I was quite interested in Lincoln’s Pub before my first visit to the newer spot, in downtown Council Bluffs, mostly because I’d already spent a lot of time in the space before that evening.

Lincoln’s Pub took over the former Dixie Quicks space, a semi-raw, industrial room with high ceilings and a giant central bar. The locally loved Dixie Quicks, popular for its Southern menu and Sunday brunch, ended its 22-year run in early 2018.

Traces remain of the old restaurant — the same tables and chairs (though the decoupaged tabletops are covered in brown paper now) and the same big bar and partially open kitchen. But there are lots of changes, too, mostly when it comes to the food itself, which I liked a lot.

Jon Nelson, owner of Jon’s Naturals, a McClelland, Iowa-based butcher that provides pork and beef to more than 60 Omaha-area restaurants, runs Lincoln’s. It makes sense, in a way, that he’s started his own spot; it also makes sense that his product is the core of the menu at Lincoln’s.

Nelson used to run a wine bar and deli, Cellar 19, which he sold. But he missed seeing his local regulars, so when he heard the Dixie Quicks space was open, he jumped on it.

“It has been big shoes to fill,” he said, “but we tried to create our own spin on it.”

I think he has, and he’s done a good job of it.

The “Le Pig Mac,” a pork version of a classic fast-food burger, is great. It comes with two thin, house-ground pork patties topped with the expected fixings, including lettuce, cheese, pickles, onions and special sauce on a sesame-seed bun. Its undertone of bacon makes it a surprising, fun riff on a classic.

Lincoln’s Pub

Lincoln’s Pub.

The same goes for the Reuben, which is made using pastrami that’s cured and smoked in-house, along with kraut, Russian dressing and Swiss on pumpernickel. That pastrami is simply excellent, meaty and smoky.

Here’s one thing I really appreciated about Lincoln’s: It let its excellent meats take center stage. Even on a sandwich like the Reuben, the pastrami wasn’t overwhelmed by toppings. The same went for the burger.

The restaurant took the menu as an opportunity to showcase its product, Nelson said.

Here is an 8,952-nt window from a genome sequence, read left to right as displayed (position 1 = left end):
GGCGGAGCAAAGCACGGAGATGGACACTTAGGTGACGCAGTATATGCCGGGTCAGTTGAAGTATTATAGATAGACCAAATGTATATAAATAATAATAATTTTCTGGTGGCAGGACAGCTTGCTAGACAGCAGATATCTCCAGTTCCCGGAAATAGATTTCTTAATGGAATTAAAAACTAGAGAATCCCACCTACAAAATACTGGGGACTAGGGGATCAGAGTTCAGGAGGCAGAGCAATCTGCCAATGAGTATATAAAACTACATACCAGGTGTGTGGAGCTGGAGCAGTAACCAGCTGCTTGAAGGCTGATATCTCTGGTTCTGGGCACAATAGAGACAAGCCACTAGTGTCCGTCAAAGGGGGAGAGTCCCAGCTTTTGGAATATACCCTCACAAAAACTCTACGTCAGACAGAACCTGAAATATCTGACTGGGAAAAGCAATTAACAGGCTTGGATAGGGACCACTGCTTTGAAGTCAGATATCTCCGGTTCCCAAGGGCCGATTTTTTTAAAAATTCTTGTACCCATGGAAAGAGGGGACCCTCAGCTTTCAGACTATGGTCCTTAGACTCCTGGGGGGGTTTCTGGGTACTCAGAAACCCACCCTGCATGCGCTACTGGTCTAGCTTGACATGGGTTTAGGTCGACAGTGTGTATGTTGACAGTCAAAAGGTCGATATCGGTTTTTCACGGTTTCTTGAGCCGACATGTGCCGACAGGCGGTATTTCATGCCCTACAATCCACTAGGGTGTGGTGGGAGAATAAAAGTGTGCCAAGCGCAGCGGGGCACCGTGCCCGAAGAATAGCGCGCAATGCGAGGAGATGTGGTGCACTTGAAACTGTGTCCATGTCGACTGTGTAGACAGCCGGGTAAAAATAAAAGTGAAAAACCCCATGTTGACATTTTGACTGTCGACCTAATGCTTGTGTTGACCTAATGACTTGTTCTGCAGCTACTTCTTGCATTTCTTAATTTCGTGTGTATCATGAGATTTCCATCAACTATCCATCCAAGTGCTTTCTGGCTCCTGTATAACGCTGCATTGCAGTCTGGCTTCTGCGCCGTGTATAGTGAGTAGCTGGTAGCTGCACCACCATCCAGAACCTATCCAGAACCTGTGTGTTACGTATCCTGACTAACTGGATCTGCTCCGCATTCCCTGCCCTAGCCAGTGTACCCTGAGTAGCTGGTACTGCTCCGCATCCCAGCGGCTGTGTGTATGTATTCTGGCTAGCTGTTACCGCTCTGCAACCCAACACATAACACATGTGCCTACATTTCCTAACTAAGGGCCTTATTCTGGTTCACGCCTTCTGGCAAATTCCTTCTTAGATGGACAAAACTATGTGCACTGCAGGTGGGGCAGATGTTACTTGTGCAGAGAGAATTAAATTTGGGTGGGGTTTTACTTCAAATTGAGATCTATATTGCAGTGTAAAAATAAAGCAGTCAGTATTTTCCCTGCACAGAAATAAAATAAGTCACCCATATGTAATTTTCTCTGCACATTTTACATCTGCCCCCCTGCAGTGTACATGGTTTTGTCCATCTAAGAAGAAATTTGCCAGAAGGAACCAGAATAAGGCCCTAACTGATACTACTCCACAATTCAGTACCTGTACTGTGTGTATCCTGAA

Ryan Mann is co-owner of Lincoln’s Pub on Broadway in Council Bluffs.

“We harvest weekly on the beef and pork, so we might be harvesting Thursday and it’s in the restaurant by Friday afternoon,” he said.

Nelson said the restaurant uses smaller cuts of meat for the pastrami, like an eye round, and then dry-cures the meat for five days or so, then rubs it with coriander and peppercorn before slow-smoking it for six to eight hours.

Though the buffalo chicken dip isn’t much to look at, it tastes great. Big hunks of chicken come in a creamy, spicy dip; served with pita, baguette and celery for dipping, it’s a hearty indulgence. I also liked the Wisconsin-style cheese curds, made with white cheddar and a thin but chunky breading. (The appetizer list is full of versions of small-town cafe staples like fried pickles, queso dip and pretzels.)

Nelson’s business partner, Ryan Mann, developed the cocktail menu, which includes mostly tweaked versions of classics, all of which worked, including a smooth Cuban Manhattan made with rum and honey water; a Rye mule made with whiskey and ginger beer; and a rosemary Paloma made with herb-infused tequila with the option to add jalapeño. The restaurant also offers a sizable wine list, with some nice selections.


Lincoln’s Pub’s drink arsenal includes the rosemary paloma, left, and cucumber lemon press.

I didn’t want to write this review without trying some of the entrées at Lincoln’s, particularly the 14-ounce wagyu ribeye (you know me, right?). The cut, thin and nearly plate-sized and topped with a dollop of herb butter, had a perfect sear, distinct grill marks and a red center; I was impressed. Diners get their choice of two sides, and I chose the difficult-to-execute risotto, which was particularly well executed, with a creamy, cheesy texture, tender rice and plenty of peas.

The sausage in the bangers and mash is a particularly chunky, house-made kielbasa, and if you doubted the meat’s freshness, these sausages would change your mind. The dish comes with chunky mashed potatoes and tasty gravy.

I didn’t make it in for Lincoln’s brunch, but I’d like to. Nelson said some of the menu’s most popular dishes include chorizo biscuits and gravy, pastrami hash and the restaurant’s version of poutine.

When we visited, Lincoln’s wasn’t that busy — Nelson said he hasn’t done much advertising — and I think that might be because many diners simply don’t yet know it’s there. Let’s do our part to change that, because the restaurant’s focus on highlighting excellent local protein is one worth driving across state lines for.